Medical Expert Opinion Required to File Med Mal Claim is Killing Some Valid Malpractice Claims

After years of injustice for some medical malpractice claimants, some legal commentators and even appellate court staff are raising the alarm on a what, at first glance, appears to be a minor requirement to file a medical malpractice claim: the medical expert opinion letter.

The medical expert opinion letter is required by Connecticut state law. Before 2005, plaintiff's lawyers were required to make a good faith effort to investigate a client's claim of medical malpractice before filing a claim. The law, enacted in 2005, was put in place because of perceptions by the defense bar, and perhaps in the courts, that plaintiff's lawyers were filing frivolous or unsubstantiated medical malpractice claims.

Medical Expert Qualifications under Connecticut Law

The new law requires that a medical malpractice claimant must include a letter from a medical expert with the malpractice complaint to serve as evidence that the claimant made a good faith effort to fully investigate the validity of the claim.

More specifically, the medical expert who writes the letter must be someone who is a "similar health care provider." The physician must be licensed by the state of Connecticut to provide health care or professional services under statute section 52-184b. If the defendant is not certified as a board specialist, under statute section 52-184c(b), the expert must be (1) licensed by the state in the same or greater qualifications as the defendant; and (2) trained and experienced in the same discipline, with active practice or teaching experience in the discipline within the past five years before the event in which malpractice was claimed.

But the qualifications for medical expert testimony under statute section 52-184c(b) do not apply if the defendant physician is (1) certified as a board specialist; (2) is trained and experienced in a medical specialty or (3) holds himself out as a specialist.

If the defendant doctor meets one of the three prongs under statute section 52-184c(c), then any medical expert that testifies must meet the higher qualification standards. With that in mind, many physicians defending themselves against a malpractice claim will attempt to claim that they fit within one of the three categories listed under 52-184c(c) instead of the categories listed in 52-184c(b).

If the defendant doctor does fit into one of the categories listed under 52-184c(c) and was diagnosing a condition that would fit within her specialty, then a "similar health care provider" must be a medical expert that is (1) trained and experienced in the same specialty; and (2) certified in the same specialty.

This bar has been significantly harder for medical malpractice claimants to meet, especially as the extent of the medical negligence and where the fault lies within the medical team may not be completely apparent at the start of litigation.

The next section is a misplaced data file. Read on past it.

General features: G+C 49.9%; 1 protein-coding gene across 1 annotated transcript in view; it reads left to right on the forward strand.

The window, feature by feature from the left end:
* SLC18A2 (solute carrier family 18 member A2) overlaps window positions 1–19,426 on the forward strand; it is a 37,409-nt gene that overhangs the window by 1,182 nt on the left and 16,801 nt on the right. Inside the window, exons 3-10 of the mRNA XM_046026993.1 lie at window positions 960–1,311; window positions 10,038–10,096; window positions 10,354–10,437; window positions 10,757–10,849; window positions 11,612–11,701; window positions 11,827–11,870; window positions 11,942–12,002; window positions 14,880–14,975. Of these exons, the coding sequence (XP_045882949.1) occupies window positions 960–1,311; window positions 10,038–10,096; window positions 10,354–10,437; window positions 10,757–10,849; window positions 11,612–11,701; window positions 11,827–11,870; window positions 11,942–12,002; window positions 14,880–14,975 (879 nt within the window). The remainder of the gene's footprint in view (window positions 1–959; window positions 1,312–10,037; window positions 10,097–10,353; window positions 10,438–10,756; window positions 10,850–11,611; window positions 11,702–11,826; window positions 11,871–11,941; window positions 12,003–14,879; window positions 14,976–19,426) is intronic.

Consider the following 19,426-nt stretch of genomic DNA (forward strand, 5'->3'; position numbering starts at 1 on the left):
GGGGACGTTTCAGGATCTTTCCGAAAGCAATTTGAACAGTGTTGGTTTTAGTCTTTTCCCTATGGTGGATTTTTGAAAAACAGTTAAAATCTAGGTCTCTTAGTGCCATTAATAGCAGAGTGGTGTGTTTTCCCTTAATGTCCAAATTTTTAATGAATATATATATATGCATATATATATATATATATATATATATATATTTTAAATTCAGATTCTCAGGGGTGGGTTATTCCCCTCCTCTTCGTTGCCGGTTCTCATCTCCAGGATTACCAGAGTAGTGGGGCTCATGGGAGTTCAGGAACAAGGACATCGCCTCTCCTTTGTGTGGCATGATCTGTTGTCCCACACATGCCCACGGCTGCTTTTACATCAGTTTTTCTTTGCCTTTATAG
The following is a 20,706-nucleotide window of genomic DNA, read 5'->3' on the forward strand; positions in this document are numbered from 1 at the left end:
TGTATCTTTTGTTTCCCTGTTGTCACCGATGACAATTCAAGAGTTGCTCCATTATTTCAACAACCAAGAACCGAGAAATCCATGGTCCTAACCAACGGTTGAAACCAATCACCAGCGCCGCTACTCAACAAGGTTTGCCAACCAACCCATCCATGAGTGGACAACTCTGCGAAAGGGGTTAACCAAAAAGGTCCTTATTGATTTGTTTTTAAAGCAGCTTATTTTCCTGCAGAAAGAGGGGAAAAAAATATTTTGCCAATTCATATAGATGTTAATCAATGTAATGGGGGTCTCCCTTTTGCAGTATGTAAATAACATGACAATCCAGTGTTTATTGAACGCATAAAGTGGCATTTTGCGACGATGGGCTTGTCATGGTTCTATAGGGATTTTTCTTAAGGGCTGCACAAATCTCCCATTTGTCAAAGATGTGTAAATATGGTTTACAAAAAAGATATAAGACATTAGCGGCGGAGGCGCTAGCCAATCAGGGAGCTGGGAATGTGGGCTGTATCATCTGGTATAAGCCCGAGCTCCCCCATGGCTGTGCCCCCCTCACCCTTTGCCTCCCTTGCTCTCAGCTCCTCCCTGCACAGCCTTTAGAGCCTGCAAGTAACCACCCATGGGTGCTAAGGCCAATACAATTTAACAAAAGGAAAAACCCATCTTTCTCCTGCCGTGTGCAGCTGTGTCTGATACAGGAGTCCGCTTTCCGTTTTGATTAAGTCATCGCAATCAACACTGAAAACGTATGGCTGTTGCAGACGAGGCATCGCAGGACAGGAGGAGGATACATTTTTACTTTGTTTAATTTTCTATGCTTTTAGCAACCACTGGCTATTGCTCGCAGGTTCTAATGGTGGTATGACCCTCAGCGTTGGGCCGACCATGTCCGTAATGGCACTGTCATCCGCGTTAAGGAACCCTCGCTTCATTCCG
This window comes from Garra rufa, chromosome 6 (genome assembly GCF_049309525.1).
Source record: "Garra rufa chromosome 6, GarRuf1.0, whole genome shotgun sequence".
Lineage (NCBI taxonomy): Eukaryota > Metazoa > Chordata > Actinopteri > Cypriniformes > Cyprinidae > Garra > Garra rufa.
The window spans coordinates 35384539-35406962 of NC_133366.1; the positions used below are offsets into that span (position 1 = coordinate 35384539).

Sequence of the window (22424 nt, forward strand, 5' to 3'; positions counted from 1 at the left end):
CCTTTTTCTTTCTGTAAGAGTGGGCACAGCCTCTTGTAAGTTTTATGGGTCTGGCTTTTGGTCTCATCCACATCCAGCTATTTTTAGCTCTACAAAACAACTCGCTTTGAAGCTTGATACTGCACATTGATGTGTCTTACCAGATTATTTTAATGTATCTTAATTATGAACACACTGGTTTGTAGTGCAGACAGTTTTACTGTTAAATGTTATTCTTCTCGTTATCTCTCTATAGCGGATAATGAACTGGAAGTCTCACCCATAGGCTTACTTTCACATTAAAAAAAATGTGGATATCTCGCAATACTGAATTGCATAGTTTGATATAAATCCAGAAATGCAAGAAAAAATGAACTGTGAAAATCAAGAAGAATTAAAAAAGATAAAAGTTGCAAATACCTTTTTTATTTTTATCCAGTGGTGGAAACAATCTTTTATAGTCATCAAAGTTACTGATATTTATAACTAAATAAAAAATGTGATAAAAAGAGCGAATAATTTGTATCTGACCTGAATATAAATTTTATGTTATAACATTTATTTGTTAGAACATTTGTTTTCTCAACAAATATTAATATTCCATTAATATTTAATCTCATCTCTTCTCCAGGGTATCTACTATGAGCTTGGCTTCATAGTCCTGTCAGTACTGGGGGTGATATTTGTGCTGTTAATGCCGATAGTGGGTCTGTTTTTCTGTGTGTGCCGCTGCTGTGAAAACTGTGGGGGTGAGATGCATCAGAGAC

Medical Expert Requirements Have Led to Some Absurd Results

In a recent issue of the Connecticut Law Tribune, a legal commentator discussed the sometimes absurd results that can arise regarding medical expert opinion letters and medical malpractice claims.

In one example, an ER doctor was sued for medical malpractice after letting a patient go home with undiagnosed bone breaks in his leg and spine. The emergency room physician was not board certified, or trained in emergency surgery (his training was as a general surgeon), but he apparently held himself out as a specialist in emergency medicine. This meant that the more stringent requirements of 52-184c(c) applied.

The plaintiff obtained a medical expert opinion letter from a board certified surgeon in general surgery and surgical critical care who practiced as a trauma surgeon in the ER of a Level 1 trauma center. The medical expert also had numerous other appointments as a professor of emergency medicine, a committee member on several ER department committees, and he had published in the field of emergency medicine.

The appellate court ruled that the medical expert was unqualified to issue an opinion in the matter. Ironically, the defendant doctor would have also been unqualified to issue a medical opinion letter in the case against him because he lacked sufficient qualifications under the statute.

The case is now being reviewed on appeal.

Should the 2005 Law on Medical Expert Opinions Be Amended?

Clearly, legislators must not have intended to deny medical malpractice plaintiffs their day in court once they made a good faith effort to provide evidence that their claims have merit. But that has been the effect of the 2005 law change.

For now, medical malpractice victims must continue to jump through hoops. Unfortunately, some valid medical malpractice claims will be torpedoed before they even reach trial because the plaintiff cannot find a sufficiently qualified medical expert to provide an opinion letter.

Given the on-going anti-medical malpractice victim sentiments and calls for greater tort reforms, the law may not change any time soon. But an experienced medical malpractice lawyer may give victims the opportunity to have their claims heard at trial. Contact an experienced med mal lawyer for help with bringing your medical malpractice case to trial.